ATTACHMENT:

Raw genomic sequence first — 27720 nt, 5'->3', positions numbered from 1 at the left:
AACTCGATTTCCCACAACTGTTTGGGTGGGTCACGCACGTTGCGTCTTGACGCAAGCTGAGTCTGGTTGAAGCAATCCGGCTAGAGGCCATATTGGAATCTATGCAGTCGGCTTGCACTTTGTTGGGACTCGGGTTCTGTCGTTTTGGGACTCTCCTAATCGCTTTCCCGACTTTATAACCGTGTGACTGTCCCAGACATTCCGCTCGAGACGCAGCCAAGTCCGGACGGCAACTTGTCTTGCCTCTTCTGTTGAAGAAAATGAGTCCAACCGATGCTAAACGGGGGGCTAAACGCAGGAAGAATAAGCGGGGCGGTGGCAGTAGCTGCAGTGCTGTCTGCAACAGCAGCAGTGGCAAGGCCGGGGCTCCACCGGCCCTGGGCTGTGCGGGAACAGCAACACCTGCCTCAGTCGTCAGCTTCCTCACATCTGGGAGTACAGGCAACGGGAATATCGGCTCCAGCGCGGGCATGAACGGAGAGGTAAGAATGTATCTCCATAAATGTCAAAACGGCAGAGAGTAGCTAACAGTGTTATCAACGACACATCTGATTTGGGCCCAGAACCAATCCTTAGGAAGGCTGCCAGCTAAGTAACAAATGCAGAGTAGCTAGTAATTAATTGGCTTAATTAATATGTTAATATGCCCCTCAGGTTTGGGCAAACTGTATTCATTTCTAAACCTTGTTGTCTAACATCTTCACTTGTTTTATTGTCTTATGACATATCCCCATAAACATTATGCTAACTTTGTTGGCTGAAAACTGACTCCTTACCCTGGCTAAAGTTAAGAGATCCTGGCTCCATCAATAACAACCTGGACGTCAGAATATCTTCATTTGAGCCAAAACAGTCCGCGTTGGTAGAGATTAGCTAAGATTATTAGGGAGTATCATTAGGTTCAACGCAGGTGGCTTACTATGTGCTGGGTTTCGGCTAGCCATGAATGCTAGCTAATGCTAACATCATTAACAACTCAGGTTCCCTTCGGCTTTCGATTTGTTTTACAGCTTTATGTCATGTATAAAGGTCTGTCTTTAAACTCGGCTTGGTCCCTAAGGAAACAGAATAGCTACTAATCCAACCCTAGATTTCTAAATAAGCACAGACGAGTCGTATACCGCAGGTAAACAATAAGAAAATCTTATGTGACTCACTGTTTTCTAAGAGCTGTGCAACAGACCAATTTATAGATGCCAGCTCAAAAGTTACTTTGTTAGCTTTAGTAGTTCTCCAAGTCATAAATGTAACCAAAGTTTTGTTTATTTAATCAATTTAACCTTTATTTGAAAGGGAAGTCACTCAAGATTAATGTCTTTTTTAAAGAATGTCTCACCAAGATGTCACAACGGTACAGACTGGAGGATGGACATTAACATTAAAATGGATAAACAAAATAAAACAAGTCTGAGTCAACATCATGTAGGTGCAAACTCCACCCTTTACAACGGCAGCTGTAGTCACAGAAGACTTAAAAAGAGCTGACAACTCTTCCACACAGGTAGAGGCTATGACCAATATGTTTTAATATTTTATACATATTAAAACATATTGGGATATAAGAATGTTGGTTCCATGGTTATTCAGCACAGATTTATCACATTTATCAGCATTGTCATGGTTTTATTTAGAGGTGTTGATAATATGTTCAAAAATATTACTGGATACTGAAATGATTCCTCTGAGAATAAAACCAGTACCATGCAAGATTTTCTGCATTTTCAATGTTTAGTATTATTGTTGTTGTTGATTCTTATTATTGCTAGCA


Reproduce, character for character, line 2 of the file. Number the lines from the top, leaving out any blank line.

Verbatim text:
AACTCGATTTCCCACAACTGTTTGGGTGGGTCACGCACGTTGCGTCTTGACGCAAGCTGAGTCTGGTTGAAGCAATCCGGCTAGAGGCCATATTGGAATCTATGCAGTCGGCTTGCACTTTGTTGGGACTCGGGTTCTGTCGTTTTGGGACTCTCCTAATCGCTTTCCCGACTTTATAACCGTGTGACTGTCCCAGACATTCCGCTCGAGACGCAGCCAAGTCCGGACGGCAACTTGTCTTGCCTCTTCTGTTGAAGAAAATGAGTCCAACCGATGCTAAACGGGGGGCTAAACGCAGGAAGAATAAGCGGGGCGGTGGCAGTAGCTGCAGTGCTGTCTGCAACAGCAGCAGTGGCAAGGCCGGGGCTCCACCGGCCCTGGGCTGTGCGGGAACAGCAACACCTGCCTCAGTCGTCAGCTTCCTCACATCTGGGAGTACAGGCAACGGGAATATCGGCTCCAGCGCGGGCATGAACGGAGAGGTAAGAATGTATCTCCATAAATGTCAAAACGGCAGAGAGTAGCTAACAGTGTTATCAACGACACATCTGATTTGGGCCCAGAACCAATCCTTAGGAAGGCTGCCAGCTAAGTAACAAATGCAGAGTAGCTAGTAATTAATTGGCTTAATTAATATGTTAATATGCCCCTCAGGTTTGGGCAAACTGTATTCATTTCTAAACCTTGTTGTCTAACATCTTCACTTGTTTTATTGTCTTATGACATATCCCCATAAACATTATGCTAACTTTGTTGGCTGAAAACTGACTCCTTACCCTGGCTAAAGTTAAGAGATCCTGGCTCCATCAATAACAACCTGGACGTCAGAATATCTTCATTTGAGCCAAAACAGTCCGCGTTGGTAGAGATTAGCTAAGATTATTAGGGAGTATCATTAGGTTCAACGCAGGTGGCTTACTATGTGCTGGGTTTCGGCTAGCCATGAATGCTAGCTAATGCTAACATCATTAACAACTCAGGTTCCCTTCGGCTTTCGATTTGTTTTACAGCTTTATGTCATGTATAAAGGTCTGTCTTTAAACTCGGCTTGGTCCCTAAGGAAACAGAATAGCTACTAATCCAACCCTAGATTTCTAAATAAGCACAGACGAGTCGTATACCGCAGGTAAACAATAAGAAAATCTTATGTGACTCACTGTTTTCTAAGAGCTGTGCAACAGACCAATTTATAGATGCCAGCTCAAAAGTTACTTTGTTAGCTTTAGTAGTTCTCCAAGTCATAAATGTAACCAAAGTTTTGTTTATTTAATCAATTTAACCTTTATTTGAAAGGGAAGTCACTCAAGATTAATGTCTTTTTTAAAGAATGTCTCACCAAGATGTCACAACGGTACAGACTGGAGGATGGACATTAACATTAAAATGGATAAACAAAATAAAACAAGTCTGAGTCAACATCATGTAGGTGCAAACTCCACCCTTTACAACGGCAGCTGTAGTCACAGAAGACTTAAAAAGAGCTGACAACTCTTCCACACAGGTAGAGGCTATGACCAATATGTTTTAATATTTTATACATATTAAAACATATTGGGATATAAGAATGTTGGTTCCATGGTTATTCAGCACAGATTTATCACATTTATCAGCATTGTCATGGTTTTATTTAGAGGTGTTGATAATATGTTCAAAAATATTACTGGATACTGAAATGATTCCTCTGAGAATAAAACCAGTACCATGCAAGATTTTCTGCATTTTCAATGTTTAGTATTATTGTTGTTGTTGATTCTTATTATTGCTAGCA